The process applies more to the hypereutectoid steels (above 0,8% C). The process involves heating the metal to between 600oC and 650oC and holding it at at the selected temperature for a period of time the cementite changes from a lamella formation to a formation based on an alpha ferrite matrix with particles of spheroidal cementite (Fe3C) are embedded.   This resulting steel has improved ductility and toughness compared to the original steel with reduced hardness and strength.


Tempering is the process of reheating the steel leading to precipitation and spheroidisation of the carbides.   The tempering temperature and time are generally controlled to effect the final properties required of the steel.    The benefits resulting are the increase in the metal toughness and elongation.   The negative effects are the reduction of the martensite (BCT) structure and the progression towards a spheroidal carbide + ferrite matrix structure.


The hardenability of a steel is broadly defined as the property which determines the depth and distribution of hardness induced by quenching. Hardenability is a characteristic determined by the following factors

  • Chemical composition
  • Austenite grain size
  • Structure of alloy before quenching

The hardenability is the depth and evenness of hardness of a steel upon quenching from austenite.

Thickness Considerations

The properties of heat treated steel are significantly affected by the thickness of the section.   Hardening consist of heating the steel through and just above its critical range to obtain the condition of solid solution and quenching with sufficient rapidity to retain this condition.   If a steel has a large thickness it is practically impossible to obtain an even temperature throughout and the middle of the section is always at a lower temperature compared to the outside surfaces.    On quenching the heat is absorbed rapidly from the outside and it is impossible even with the most drastic quench processes to remove heat from the core region sufficient to obtain the desire structure.   For thin sections it may be possible to obtain the desire structure throughout the section with a comparative mild quenching process.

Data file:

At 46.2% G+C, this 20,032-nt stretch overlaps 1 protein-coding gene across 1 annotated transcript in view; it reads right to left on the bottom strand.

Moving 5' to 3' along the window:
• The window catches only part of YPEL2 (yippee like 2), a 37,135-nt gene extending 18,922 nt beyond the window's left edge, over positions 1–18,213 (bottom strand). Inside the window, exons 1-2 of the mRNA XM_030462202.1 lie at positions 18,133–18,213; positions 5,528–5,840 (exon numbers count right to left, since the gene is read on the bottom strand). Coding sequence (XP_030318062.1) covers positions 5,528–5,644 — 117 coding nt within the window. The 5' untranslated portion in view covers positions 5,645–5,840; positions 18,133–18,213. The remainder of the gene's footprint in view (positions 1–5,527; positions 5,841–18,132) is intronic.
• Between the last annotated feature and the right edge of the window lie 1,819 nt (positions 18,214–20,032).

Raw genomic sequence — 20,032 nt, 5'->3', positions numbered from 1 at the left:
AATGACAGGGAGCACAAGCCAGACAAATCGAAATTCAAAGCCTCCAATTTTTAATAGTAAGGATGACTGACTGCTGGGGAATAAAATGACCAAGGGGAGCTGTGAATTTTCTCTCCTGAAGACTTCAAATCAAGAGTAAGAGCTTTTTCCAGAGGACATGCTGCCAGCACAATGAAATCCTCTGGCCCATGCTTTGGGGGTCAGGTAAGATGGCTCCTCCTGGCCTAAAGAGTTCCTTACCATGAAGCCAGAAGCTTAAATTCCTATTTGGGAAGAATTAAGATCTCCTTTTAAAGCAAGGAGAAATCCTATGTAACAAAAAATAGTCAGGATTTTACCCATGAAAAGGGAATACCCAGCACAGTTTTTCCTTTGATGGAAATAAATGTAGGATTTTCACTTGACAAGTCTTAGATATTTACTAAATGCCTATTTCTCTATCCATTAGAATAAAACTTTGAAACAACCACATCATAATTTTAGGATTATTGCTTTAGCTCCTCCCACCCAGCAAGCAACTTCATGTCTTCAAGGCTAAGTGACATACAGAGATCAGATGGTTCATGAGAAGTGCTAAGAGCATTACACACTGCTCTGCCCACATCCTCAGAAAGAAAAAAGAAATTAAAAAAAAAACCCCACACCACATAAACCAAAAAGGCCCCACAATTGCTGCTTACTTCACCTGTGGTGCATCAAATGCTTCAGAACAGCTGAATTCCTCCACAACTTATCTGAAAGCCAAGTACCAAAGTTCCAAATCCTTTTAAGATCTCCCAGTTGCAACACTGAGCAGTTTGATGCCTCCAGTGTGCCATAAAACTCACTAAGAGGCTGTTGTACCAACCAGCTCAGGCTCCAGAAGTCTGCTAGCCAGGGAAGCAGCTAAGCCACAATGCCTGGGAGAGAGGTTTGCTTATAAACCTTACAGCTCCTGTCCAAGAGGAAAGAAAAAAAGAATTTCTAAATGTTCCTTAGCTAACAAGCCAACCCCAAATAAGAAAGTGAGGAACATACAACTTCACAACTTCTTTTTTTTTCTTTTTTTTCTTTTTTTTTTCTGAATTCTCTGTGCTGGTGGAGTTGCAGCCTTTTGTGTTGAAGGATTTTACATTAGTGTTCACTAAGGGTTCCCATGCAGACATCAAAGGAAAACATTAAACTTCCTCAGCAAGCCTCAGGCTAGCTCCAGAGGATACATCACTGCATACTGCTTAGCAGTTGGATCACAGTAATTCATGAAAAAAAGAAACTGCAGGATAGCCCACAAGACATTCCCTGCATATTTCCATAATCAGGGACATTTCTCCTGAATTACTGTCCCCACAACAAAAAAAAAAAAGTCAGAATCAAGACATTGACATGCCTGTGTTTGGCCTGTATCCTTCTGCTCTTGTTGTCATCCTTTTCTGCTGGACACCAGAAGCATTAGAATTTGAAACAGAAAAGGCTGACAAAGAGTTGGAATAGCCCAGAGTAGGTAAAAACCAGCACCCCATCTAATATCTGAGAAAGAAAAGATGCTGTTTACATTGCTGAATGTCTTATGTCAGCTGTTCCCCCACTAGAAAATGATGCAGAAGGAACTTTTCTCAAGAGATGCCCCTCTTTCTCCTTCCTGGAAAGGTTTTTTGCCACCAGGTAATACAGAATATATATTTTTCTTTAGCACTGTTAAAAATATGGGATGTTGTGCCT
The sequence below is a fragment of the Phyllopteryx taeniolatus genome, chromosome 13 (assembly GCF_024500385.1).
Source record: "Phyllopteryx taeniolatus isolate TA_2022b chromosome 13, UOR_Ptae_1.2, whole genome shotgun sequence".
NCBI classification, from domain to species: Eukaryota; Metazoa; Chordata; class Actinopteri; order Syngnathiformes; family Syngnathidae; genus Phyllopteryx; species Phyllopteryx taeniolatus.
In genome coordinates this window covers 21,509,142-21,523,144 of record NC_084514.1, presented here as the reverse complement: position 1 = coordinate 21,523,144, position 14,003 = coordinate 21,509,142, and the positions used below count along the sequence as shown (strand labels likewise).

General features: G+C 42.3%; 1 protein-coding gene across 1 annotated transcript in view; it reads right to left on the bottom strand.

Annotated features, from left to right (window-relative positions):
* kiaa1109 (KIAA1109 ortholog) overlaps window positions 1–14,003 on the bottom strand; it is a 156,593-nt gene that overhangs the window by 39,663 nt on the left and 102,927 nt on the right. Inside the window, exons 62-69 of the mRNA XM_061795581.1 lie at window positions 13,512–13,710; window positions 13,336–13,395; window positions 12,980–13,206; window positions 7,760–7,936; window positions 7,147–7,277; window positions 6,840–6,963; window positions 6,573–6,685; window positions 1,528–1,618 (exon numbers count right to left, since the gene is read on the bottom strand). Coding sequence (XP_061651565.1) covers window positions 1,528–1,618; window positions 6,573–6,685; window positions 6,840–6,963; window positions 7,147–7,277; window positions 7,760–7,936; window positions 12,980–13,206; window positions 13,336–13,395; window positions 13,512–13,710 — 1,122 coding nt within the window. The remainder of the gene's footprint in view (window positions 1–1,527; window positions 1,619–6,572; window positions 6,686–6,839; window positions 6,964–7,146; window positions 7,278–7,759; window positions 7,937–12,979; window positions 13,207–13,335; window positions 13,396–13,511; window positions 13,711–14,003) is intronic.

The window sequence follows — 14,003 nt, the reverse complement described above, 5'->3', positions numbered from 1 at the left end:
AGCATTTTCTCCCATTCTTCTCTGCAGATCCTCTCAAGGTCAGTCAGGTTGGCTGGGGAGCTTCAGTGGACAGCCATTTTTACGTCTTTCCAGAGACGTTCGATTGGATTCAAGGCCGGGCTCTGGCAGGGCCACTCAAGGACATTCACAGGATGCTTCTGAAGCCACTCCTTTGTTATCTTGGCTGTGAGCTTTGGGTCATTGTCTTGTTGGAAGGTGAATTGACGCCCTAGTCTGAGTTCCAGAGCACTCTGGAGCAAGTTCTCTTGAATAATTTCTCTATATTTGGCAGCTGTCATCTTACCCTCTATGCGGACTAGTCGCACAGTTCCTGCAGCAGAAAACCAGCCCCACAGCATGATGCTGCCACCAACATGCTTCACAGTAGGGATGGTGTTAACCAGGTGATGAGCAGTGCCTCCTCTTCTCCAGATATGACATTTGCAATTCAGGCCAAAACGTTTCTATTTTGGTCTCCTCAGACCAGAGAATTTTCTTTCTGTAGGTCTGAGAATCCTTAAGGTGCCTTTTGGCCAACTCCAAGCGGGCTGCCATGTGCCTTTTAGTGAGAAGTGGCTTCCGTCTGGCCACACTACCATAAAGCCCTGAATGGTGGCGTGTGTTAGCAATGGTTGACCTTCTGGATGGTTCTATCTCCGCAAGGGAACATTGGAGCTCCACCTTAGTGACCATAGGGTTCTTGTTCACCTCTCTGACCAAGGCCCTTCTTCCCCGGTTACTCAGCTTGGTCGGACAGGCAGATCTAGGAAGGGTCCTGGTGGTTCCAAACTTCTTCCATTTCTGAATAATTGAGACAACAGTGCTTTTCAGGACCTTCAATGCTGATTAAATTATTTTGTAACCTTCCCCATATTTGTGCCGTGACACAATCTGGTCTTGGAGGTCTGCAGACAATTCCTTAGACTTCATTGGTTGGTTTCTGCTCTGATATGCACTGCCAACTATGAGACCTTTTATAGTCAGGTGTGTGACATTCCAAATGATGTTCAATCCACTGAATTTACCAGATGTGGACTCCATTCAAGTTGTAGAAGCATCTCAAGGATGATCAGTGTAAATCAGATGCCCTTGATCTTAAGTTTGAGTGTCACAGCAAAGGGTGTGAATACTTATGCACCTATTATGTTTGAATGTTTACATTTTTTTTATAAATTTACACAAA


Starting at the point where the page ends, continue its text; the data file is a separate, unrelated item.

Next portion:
Quenching Medium

There are a number of fluids used for quenching steels listed below in order of quenching severity

  • Brine
  • Water
  • Oil
  • Special liquids
  • Air

Note: Agitation of medium increases its quenching severity

Soft distilled water is the preferred medium when using water for quenching carbon steels.  The water should have no impurites such as oil, grease or acids as they could result in uneven hardening if they stick to the surface of the steel being hardened an provide local thermal insulation.    Hard water is unsatisfactory because it may release scale as the temperature is raised.   Soap is sometimes added to adjust quenching rates.  Cold brine or water is used to provide the most severe quench with the consequent maximum hardness.  Extreme care is require in the selection of sections shapes hardened as the process result in severe thermal shock with consequent cracking and distortion.

Oil bath quenching is used where extreme hardness is not required and where freedom from quenching shock is needed.  Oils used are mainly mineral oils with the viscosity selected to suit the type of steel to be quenched.   Oil cooling systems are required when significant quenching capacity is required to prevent the oil from breaking down and to maintain the quenching conditions. Air cooling is used for mild hardening process when a tough hard pearlitic structure is required.

Vacuum Treaments

Many of the heat treatment processes can be completed in vacuum furnaces at very low pressures (high vacuums).   The advantages of using vacuum furnaces are listed below.

  • No surface oxidation or discolouration
  • Minimal distortion